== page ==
UC Merced professor develops HIV inhibitor

Combining drugs helps prevent the infection.

yamaro@mercedsunstar.comOctober 29, 2011 


MARCI STENBERG/mstenberg@mercedsunstar.com UC Merced Professor Patricia LiWang looks through a microscope at human cells that were grown so they can produce viruses for experiments, as UC Merced graduate student Jie Xue looks on, Friday, Oct. 28, 2011 in the lab at the UC Merced site at Castle.

MARCI STENBERG — Merced Sun-Star

A new potential drug that's being developed in Merced County could become another weapon in the global fight against HIV transmission.

UC Merced professor Patricia "Patti" LiWang has created an inhibitor using a combination of two drugs to help prevent the virus from being transmitted. Linking the two drugs, LiWang says, makes the "entry inhibitor" extremely potent.

There are several classes of HIV inhibitors, but most work after HIV has infected the cell.

"They stop it from reproducing itself effectively or stop it from integrating into the human DNA," LiWang said. "But our class of drug would be to stop it from infecting (the cell) in the first place. Our goal is to prevent HIV infection to begin with."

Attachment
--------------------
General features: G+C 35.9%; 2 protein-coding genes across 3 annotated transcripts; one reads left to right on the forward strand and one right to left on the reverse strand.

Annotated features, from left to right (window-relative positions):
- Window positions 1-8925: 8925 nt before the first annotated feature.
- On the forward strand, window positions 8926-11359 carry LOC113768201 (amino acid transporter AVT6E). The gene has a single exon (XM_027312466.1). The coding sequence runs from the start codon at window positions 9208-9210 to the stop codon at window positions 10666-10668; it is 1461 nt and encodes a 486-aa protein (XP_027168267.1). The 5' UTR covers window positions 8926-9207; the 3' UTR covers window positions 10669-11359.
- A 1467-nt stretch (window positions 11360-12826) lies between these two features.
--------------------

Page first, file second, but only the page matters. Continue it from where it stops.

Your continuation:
The best use for the inhibitor would be in the form of a gel or cream to prevent the virus from spreading through sexual contact, LiWang said. One of the most effective ways to prevent HIV is by using a condom, but in many parts of the world people don't have a say in whether their partner uses a condom, she said.

"If they have a gel or a cream, their partner doesn't need to be aware of it and it's their own business if they are protecting themselves," she said.

Each of the two base drugs she used to develop the entry inhibitor have been studied before, but the they were good only for certain strains of HIV. LiWang's drug combination covers a wider range of HIV strains, she said.

"I modified their protein to make it better," she said.

LiWang said there's still much work to to be done, in terms of developing and improving the inhibitor.

"If we can work on it enough to improve it to make it suitable for clinical trials, then we would love it if eventually it was actually used to prevent HIV," she said.

There are hundreds of scientists working on projects to find a way to stop the spread of HIV. Not all will be marketed, she said.

LiWang hopes her creation will one day become a tool to prevent HIV, but it has a long way to go. The drug has been tested on human cells and human blood.

"You just have to hope that you are learning something that other people can use to eventually be useful," she said.

In the meantime, LiWang will continue to work on the inhibitor to learn more about how it works, and how she can make it better.

Funding from the National Institutes of Health is critical for this kind of work, she said, and lately it has become more difficult to attain grants from the organization.

Reporter Yesenia Amaro can be reached at (209) 385-2482 or yamaro@mercedsunstar.com.

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